This is not surprising. Although he was born in the US, he spent some time working for the PLO:
But when Columbia academic officials made this choice they knew they were getting a Palestinian political activist. From 1976 to 1982, Mr. Khalidi was a director in Beirut of the official Palestinian press agency, WAFA. Later he served on the PLO "guidance committee" at the Madrid peace conference.
The Khalidis and Obamas were good friends. In his capacity as a director of the Woods Fund, Obama in 2001 and 2002 steered $75,000 to the Arab American Action Network, the brainchild of Rashid and Mona Khalidi. According to an L.A. Times account of the dinner, Obama mentioned that he and Michelle had been frequent dinner guests at the Khalidi home (just another guy in the neighborhood?) and that the Khalidis had even baby-sat for the Obama girls.
Like William Ayers and Bernadine Dohrn, the Khalidis held a fundraiser for Obama in their living room when he unsuccessfully sought a House seat. At the farewell dinner, according to the L.A. Times, Obama apparently related fondly his “many talks” with the Khalidis. Perhaps that’s where he learned, as he told the Des Moines Register, that “Nobody is suffering more than the Palestinian people.” Obama told the crowd that those talks with the Khalidis had been “consistent reminders to me of my own blind spots. . . . It’s for that reason that I’m hoping that, for many years to come, we continue that conversation — a conversation that is necessary not just around Mona and Rashid’s dinner table” but around “this entire world.”
Of course, this only matters in as far as Obama has adopted Khalidi's attitudes towards Israel. According to some accounts, Barack has done this:
"A Local Palestinian Activist Said Obama Attended The Fundraiser And Expressed Sympathy For The Palestinian Cause And Criticism For U.S. Support Of Israel. "In 2000, [Ali] Abunimah [a Hyde Park Palestinian-American activist] recalled, Professor Rashid Khalidi, a leading Palestinian American advocate for a two-state solution and harsh critic of Israel, held a fundraiser in his home for Obama, embarked then on an ultimately unsuccessful bid for the House of Representatives. 'He came with his wife,' Abunimah said. 'That's where I had a chance to really talk to him. It was an intimate setting. He convinced me he was very aware of the issues [and] critical of U.S. bias toward Israel and lack of sensitivity to Arabs. ... He was very supportive of U.S. pressure on Israel.'" (Larry Cohler-Esses, "Obama Pivots Away From Dovish Past," The New York Jewish Week, 3/9/07)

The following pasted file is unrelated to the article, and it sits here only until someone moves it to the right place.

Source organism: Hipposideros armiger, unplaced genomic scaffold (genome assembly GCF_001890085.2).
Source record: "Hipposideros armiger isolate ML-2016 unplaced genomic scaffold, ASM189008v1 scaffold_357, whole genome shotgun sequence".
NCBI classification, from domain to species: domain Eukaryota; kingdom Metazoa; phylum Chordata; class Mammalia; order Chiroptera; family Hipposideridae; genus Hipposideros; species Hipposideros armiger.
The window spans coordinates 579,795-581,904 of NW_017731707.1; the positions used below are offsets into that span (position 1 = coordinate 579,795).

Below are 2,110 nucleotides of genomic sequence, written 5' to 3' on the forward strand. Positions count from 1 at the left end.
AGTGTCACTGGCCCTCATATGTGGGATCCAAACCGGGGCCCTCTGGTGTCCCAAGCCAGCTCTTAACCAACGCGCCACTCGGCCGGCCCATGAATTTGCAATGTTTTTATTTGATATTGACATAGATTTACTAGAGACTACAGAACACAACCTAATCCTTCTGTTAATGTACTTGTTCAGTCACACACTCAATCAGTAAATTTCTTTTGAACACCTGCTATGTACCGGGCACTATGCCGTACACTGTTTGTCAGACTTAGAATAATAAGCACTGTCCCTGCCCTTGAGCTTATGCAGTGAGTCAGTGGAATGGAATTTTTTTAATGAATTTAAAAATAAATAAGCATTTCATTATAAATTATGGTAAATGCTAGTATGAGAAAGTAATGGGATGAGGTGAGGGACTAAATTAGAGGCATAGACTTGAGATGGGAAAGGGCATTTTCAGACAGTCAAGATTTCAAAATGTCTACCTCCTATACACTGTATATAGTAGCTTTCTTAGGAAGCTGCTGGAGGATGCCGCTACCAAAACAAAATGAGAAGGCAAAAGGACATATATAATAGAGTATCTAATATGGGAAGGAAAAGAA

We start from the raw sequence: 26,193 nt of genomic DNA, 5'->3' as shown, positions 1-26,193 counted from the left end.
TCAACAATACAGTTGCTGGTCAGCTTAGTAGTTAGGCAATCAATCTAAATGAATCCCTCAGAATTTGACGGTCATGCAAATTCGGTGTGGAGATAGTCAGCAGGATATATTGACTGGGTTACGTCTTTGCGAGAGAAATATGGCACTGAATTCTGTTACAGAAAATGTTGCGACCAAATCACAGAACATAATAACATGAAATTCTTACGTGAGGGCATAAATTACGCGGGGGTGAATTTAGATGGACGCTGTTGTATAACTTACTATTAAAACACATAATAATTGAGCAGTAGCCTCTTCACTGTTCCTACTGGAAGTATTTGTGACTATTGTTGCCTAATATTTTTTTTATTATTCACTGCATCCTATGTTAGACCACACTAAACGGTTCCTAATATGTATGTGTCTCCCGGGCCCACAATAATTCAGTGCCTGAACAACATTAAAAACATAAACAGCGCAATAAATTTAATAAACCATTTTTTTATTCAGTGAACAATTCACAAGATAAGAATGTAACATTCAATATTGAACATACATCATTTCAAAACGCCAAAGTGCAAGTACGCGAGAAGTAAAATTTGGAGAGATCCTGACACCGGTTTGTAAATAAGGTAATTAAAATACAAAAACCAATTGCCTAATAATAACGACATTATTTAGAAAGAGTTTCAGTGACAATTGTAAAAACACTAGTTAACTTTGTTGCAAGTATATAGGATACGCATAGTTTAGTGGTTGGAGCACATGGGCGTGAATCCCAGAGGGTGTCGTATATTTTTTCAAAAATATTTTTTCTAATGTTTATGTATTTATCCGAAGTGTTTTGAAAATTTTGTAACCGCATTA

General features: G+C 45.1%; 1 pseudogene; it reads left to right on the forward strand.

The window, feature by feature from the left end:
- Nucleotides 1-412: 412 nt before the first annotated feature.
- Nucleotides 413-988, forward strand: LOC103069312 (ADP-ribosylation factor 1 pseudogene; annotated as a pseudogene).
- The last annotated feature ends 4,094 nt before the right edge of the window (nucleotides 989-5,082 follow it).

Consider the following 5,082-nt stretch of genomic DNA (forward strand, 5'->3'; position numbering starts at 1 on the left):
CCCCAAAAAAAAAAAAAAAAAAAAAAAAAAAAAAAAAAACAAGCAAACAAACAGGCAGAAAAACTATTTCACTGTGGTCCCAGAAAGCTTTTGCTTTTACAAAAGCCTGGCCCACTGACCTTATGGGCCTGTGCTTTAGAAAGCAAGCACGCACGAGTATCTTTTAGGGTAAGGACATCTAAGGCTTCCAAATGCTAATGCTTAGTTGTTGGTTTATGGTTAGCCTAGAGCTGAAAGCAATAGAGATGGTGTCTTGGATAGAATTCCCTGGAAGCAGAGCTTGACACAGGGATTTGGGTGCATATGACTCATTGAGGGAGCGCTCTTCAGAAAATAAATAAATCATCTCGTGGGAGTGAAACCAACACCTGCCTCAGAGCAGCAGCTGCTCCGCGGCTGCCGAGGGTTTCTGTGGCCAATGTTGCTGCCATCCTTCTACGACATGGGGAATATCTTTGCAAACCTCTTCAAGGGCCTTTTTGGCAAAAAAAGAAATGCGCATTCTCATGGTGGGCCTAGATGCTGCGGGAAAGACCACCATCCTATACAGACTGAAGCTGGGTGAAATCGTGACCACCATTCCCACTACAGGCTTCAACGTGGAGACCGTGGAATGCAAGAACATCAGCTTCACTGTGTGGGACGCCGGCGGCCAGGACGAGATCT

For the past few weeks, however, I have been concerned about a totally different issue with respect to Prof. Ayers: his political views concerning Palestine and Israel. The LA Times recently explored Obama's connection to those politics through his and Ayers' service on the board of the Woods Fund, during which time he and Ayers voted to award a grant of $70,000 to an organization created by Rashid Khalidi. The article raises questions about the depth and sincerity of Obama's expressed support for Israel.
Yellow light on this one, but if true it could definitely hurt Obama:
Reason we can't release it is because statements Obama said to rile audience up during toast. He congratulates Khalidi for his work saying "Israel has no God-given right to occupy Palestine" plus there's been "genocide against the Palestinian people by Israelis."
The McCain camp is accusing the LA Times of covering up for Obama:
"A major news organization is intentionally suppressing information that could provide a clearer link between Barack Obama and Rashid Khalidi," said McCain campaign spokesman Michael Goldfarb. " . . . The election is one week away, and it's unfortunate that the press so obviously favors Barack Obama that this campaign must publicly request that the Los Angeles Times do its job -- make information public."
The paper claims:
The Times on Tuesday issued a statement about its decision not to post the tape.
"The Los Angeles Times did not publish the videotape because it was provided to us by a confidential source who did so on the condition that we not release it," said the newspaper's editor, Russ Stanton. "The Times keeps its promises to sources."
Our socialist (oops, sorry, that's a racist code word) President-in-Waiting from 2001. More discussion from Mrs M.
Update: Also read Bill Whittle. If this had been Sarah Palin giving the interview, you know the freaking news media would have been all over the story.
Update II: Unexcitable Andrew:
Here's what it's based on: the "tragedy," in Obama's telling, is that the civil rights movement was too court-focused. He was making a case against using courts to implement broad social goals - which is, last time I checked, the conservative position.
Clearly, that was not what Obama was saying. The tragedy was that they didn't redistribute the wealth. It's true that Obama went on to say that using the courts in the future was liable to be counterproductive, but counterproductive to the goal of redistribution.
Update III: Full transcript of the entire show here. I am reading it myself now and will append my thoughts.
Update IV: Having read the relevant sections, I can say that the idea that this video unfairly characterizes Obama's position is false.
Obama was not showing disrespect for constitutional law in any of this. More radical law professors would criticize the courts for not engaging in more expansive interpretations of the Equal Protection Clause and for failing to provide much more expensive, invasive remedies. He did not do that. He accepted the limits the courts had recognized and advised against the unfruitful pursuit of economic justice in the judicial forum. It's a political matter. That is a moderate view of law.
But he did criticize the court, by saying it wasn't as radical as people think. And she hand-waves away the desirability of redistribution here:
Now, there remains the question of how much he would want the legislative branch to do in the name of economic justice, and obviously, the phrase "redistribution of the wealth" gets people going. But that's the same old question we've been talking about for months.
Since he didn't talk about how exactly how much he wants the government to redistribute the wealth, it's not socialism, or it might be but it's not proven how much socialism he desires. It's the same old question: Just how much of a communist is Barack Obama? We don't know, so let's find out.